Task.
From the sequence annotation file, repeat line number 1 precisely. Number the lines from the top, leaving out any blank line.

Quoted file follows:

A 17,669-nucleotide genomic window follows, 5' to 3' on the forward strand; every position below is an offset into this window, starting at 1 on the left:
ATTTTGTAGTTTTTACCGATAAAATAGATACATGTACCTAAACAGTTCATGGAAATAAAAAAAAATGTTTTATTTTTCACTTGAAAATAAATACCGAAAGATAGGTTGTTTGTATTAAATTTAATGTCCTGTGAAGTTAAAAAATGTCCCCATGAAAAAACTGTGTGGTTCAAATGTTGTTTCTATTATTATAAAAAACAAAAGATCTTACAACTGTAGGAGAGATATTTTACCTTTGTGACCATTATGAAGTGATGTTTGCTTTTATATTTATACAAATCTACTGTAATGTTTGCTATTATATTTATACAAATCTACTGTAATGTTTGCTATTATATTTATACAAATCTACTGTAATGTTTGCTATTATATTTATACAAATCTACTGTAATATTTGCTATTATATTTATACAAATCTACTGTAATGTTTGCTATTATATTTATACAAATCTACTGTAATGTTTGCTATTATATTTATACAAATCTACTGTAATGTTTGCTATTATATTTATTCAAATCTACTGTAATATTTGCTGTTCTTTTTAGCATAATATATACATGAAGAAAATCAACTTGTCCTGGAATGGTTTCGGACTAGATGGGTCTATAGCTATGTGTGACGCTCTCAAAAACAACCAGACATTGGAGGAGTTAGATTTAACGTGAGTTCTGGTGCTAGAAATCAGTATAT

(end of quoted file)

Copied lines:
A 17,669-nucleotide genomic window follows, 5' to 3' on the forward strand; every position below is an offset into this window, starting at 1 on the left: